#F1 Forensics: #ItalianGP Race Notes

Brought to you in partnership with Dr James Beck of IntelligentF1

I quite enjoyed the Italian Grand Prix. Races where key players get out-of-position are often fun. Add in a really good midfield battle, even without the Lewis and Kimi double act, and the Alonso pass on Webber and there was a lot to like. It’s just a shame that the race winner was never really in doubt.

There are a few questions that were thrown up by the race, and comments afterwards. Was Raikkonen really as fast as Vettel? How fast was the Mercedes? How did Hülkenberg stay in the top five? By using the intelligentF1 model we can account for the effects of fuel load, tyre degradation/age and type compound and get to the real, underlying pace of the car/driver combination. All pace is relative to Vettel on the medium tyre. Here’s what we find out.

Easy for Vettel

2013-Italian-GP-Friday-S-Vettel © PirelliIt looked easy.  And in reality, it was much easier than it looked. The tyre degradation is about half of the fuel effect here and so the lap times get faster as the stint progresses. Vettel shows this up to about lap nine, and then roughly maintains his pace.  The others get faster in the stint, so his lead was nowhere near what it could have been – part of this will have been nursing his flat-spotted tyre, but they were just making sure they reached the pit window. Most cars were around 0.5s slower (underlying) on the hard tyre , including Webber – Vettel was 0.9s slower so he had plenty in hand in the second half of the race too – before he slowed down further with about 10 to go. Webber should have been second, but was one of many to suffer from having a car which was too slow in a straight line.

Vettel: +0.0s medium, +0.9s hard

Webber: +0.3s medium (traffic), +0.8s hard

Ferrari not as fast as it looked

Felipe MassaIn terms of maximising a result, Ferrari did exceptionally well in Monza. They were quick on the medium tyre, but not on the hard – Alonso struggling especially. It seems that the team knew this – and kept Alonso on the mediums for as long as possible to give him a tyre advantage over Webber, whilst keeping him ahead. The relative straight line speed of the cars did the rest. Massa was not as quick on the medium, but faster than Alonso on the hard. The radio messages to Rosberg about a podium chance were genuine.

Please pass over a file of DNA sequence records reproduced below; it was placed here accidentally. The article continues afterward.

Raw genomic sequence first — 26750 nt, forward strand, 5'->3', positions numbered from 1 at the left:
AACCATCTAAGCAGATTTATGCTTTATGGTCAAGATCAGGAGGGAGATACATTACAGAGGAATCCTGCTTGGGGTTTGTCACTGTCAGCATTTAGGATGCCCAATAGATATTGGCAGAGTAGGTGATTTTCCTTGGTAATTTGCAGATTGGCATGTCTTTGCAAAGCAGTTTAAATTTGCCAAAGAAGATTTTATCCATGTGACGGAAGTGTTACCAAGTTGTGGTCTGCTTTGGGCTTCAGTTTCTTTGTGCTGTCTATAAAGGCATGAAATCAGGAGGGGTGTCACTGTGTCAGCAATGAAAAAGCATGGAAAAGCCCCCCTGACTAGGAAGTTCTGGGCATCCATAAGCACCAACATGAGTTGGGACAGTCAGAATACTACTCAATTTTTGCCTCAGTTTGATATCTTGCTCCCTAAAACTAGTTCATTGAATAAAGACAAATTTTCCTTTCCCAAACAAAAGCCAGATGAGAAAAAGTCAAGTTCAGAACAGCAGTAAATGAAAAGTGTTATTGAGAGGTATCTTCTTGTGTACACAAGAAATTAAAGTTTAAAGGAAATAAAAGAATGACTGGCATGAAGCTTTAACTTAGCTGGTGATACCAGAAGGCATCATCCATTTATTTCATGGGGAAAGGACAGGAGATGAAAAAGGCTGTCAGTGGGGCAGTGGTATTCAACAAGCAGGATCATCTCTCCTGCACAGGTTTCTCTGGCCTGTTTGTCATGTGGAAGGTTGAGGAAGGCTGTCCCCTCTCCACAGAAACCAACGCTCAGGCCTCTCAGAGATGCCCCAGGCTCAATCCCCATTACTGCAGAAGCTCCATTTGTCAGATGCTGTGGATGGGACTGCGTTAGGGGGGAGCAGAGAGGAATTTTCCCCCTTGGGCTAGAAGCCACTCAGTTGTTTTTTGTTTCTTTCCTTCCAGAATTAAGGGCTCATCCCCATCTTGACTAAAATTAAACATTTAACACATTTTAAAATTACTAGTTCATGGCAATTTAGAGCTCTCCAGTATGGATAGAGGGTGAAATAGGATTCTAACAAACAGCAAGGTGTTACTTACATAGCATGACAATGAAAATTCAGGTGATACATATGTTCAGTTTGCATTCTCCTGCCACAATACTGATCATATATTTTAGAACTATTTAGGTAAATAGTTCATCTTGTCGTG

Alonso: +0.3s medium, +1.2s hard

Massa: +0.6s medium, +1.1s hard

McLaren miss out

Jenson ButtonMcLaren, on the other hand, should surely have done better. They certainly had the beating of Ricciardo, and so should have been 7th and 8th at worst. But they couldn’t get past – another example of the striaghtline speed having a big influence on the race. The biggest clue to their real pace came in the few laps after Perez dropped back having been passed by Raikkonen. There was 0.4s they couldn’t use…

Button: +0.7s medium, +1.5s hard (traffic)

Perez: +0.8s medium, +1.2s hard

So was Raikkonen as fast as Vettel?

Kimi RaikkonenNo, although a naive overlay of the traces would suggest that he was. The first counter is that Vettel had a huge amount in hand, and second Raikkonen did the race from lap 2 on the faster tyre. Given about 0.5s per lap gain from running mediums for 30 laps results in a 15s advantage, and that Vettel had at least 15s in hand in the second stint provides a better idea of the difference. Raikkonen was about as fast as the Mercedes, and about the same as the Ferrari on the soft tyre. Grosjean was about as fast as Massa on the hards. Had they started near the front, they would have been fighting with the Ferraris. But not Vettel.